The Falcon Tradition of Service
How can you stop a Falcon from serving their community? You can’t. From the founding of BGSU as Bowling Green Normal School in 1910, service to others has been a foundational ingredient at the University. Bowling Green’s early students were instrumental in improving the lives of Ohioans as they served as public educators in the state’s drive to make education available to all Ohioans. Since that time, the Falcon family of students, faculty and staff have contributed immeasurable benefits to the world.
Falcons have found many avenues to satisfy their need for service, including but not limited to active participation in faith communities, charitable organizations, and service in national times of emergency. The student body has established many colorful traditions to make a difference. Falcons have been pushed, pulled, poked, and pilloried for charity. Many have bicycled, tri-cycled, danced, ran, walked, or even crawled to raise money for medical research, family support, and other worthy causes. Falcons have tested gravity, as well as their own physical limitations, in order to give back. Others played football, basketball, golf, and any number of sporting events to raise funds and community awareness of those in need. They have volunteered to teach and read, to serve and protect, and even to risk their lives for the cause of humanity. The ways in which a Falcon gives back are innumerable.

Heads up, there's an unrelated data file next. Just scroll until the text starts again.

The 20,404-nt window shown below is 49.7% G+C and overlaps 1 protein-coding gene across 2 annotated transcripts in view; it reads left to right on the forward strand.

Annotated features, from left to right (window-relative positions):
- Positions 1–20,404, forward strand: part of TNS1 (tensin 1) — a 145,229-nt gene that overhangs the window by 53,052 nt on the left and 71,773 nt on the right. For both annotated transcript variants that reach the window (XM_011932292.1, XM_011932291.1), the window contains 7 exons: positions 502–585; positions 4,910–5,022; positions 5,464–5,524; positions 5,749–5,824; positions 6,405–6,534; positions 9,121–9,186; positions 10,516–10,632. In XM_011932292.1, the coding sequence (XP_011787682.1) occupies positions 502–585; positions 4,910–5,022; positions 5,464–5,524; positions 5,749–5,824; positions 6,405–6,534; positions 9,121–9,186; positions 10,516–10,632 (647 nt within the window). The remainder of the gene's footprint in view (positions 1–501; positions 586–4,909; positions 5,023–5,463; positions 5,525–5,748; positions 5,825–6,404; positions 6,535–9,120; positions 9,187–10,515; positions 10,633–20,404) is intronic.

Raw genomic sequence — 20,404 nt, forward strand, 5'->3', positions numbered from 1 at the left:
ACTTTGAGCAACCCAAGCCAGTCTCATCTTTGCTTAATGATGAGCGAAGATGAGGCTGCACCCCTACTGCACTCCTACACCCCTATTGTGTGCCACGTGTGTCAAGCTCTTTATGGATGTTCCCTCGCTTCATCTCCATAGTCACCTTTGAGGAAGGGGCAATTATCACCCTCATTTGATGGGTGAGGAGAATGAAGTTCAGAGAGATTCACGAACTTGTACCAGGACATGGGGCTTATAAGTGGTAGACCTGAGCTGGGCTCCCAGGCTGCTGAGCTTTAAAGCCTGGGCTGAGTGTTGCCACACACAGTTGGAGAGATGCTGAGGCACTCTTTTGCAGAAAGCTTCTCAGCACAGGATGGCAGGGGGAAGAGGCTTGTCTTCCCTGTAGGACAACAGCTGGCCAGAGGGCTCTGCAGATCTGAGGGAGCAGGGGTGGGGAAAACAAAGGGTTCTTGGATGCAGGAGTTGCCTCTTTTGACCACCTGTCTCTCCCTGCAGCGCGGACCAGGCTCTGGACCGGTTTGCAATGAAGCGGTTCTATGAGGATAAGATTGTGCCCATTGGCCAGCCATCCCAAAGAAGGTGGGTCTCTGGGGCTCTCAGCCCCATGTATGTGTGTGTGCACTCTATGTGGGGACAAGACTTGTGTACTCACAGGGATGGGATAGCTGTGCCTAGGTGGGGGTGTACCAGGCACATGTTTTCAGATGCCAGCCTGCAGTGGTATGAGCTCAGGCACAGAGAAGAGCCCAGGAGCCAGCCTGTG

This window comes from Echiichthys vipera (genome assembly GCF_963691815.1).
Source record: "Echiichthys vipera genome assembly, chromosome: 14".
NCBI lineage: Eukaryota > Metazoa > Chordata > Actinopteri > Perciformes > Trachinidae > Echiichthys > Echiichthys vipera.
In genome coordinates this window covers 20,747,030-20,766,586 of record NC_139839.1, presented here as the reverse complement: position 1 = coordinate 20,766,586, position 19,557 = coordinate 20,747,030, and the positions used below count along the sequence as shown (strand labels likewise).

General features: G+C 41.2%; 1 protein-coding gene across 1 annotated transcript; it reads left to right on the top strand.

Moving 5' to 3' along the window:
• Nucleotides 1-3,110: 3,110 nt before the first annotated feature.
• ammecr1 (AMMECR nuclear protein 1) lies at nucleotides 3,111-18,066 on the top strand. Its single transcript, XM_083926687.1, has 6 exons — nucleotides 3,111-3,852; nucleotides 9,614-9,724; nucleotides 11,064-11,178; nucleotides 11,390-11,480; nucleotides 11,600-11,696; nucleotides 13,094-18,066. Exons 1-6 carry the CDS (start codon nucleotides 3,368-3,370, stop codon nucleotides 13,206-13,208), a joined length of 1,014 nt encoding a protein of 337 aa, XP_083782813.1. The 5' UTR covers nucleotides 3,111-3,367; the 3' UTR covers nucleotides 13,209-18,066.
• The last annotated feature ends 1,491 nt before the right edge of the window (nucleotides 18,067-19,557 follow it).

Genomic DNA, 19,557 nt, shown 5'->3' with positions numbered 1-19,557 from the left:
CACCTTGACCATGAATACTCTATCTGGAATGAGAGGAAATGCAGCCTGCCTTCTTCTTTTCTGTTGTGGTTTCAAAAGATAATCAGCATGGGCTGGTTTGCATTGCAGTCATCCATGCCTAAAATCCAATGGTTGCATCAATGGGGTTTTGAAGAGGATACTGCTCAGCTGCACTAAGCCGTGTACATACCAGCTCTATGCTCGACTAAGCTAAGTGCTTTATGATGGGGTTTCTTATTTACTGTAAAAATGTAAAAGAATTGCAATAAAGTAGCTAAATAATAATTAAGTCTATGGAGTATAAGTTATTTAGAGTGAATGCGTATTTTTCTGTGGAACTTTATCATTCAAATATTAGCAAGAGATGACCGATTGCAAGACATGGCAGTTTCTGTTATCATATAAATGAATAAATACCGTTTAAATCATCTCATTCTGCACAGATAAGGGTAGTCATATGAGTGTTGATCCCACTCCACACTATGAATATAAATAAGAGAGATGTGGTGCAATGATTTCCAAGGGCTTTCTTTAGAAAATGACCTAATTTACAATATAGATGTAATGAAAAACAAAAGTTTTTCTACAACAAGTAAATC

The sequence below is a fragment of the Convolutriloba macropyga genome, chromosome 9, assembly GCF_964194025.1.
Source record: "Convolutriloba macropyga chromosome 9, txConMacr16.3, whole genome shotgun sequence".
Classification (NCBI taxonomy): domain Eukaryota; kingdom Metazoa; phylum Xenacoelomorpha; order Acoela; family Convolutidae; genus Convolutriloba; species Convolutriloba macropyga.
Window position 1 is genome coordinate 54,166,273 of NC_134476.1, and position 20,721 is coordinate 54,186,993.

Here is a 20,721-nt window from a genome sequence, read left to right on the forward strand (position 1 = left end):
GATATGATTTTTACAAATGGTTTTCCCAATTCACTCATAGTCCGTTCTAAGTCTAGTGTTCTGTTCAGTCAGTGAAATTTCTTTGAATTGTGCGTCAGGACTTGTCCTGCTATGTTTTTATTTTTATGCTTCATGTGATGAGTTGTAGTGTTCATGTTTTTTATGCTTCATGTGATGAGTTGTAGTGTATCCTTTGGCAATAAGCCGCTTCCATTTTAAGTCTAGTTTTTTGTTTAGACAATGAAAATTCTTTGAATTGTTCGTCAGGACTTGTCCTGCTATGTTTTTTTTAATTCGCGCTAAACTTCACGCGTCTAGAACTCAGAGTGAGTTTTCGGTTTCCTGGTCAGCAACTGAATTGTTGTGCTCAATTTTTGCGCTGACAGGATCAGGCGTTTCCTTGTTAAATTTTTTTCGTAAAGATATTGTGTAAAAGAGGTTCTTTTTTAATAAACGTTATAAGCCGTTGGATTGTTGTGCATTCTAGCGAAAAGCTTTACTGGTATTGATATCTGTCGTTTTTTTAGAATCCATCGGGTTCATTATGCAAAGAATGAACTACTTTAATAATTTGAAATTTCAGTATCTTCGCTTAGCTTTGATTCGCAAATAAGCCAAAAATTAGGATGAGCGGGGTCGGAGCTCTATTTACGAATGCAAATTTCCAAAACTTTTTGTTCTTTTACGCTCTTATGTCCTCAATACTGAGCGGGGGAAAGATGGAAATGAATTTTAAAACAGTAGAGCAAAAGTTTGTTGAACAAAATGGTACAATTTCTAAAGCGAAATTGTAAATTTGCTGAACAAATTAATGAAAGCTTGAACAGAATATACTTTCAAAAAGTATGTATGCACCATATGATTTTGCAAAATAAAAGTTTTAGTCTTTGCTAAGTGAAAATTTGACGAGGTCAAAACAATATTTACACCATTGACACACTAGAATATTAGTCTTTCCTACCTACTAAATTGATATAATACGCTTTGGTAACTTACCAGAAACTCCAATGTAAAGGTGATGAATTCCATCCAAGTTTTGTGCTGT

BGSU’s faculty and staff have led their younger colleagues by example. While their contributions may not normally include being dragged through mud, being judged as BGSU’s “Ugliest Man”, or dancing for hours on end, there have been exceptions. Serving students dressed as Soda Jerks in the Union, or paying off a bet that includes a donation to charity along with a symbolic lawn mowing in front of Williams Hall come to mind. Why, a BGSU President was even jailed for charity!
Follow the story of Falcons giving back through the years, (you may see some familiar faces). Or better yet, send your own memories or details to this exhibit, so we can pass the Falcon spirit on.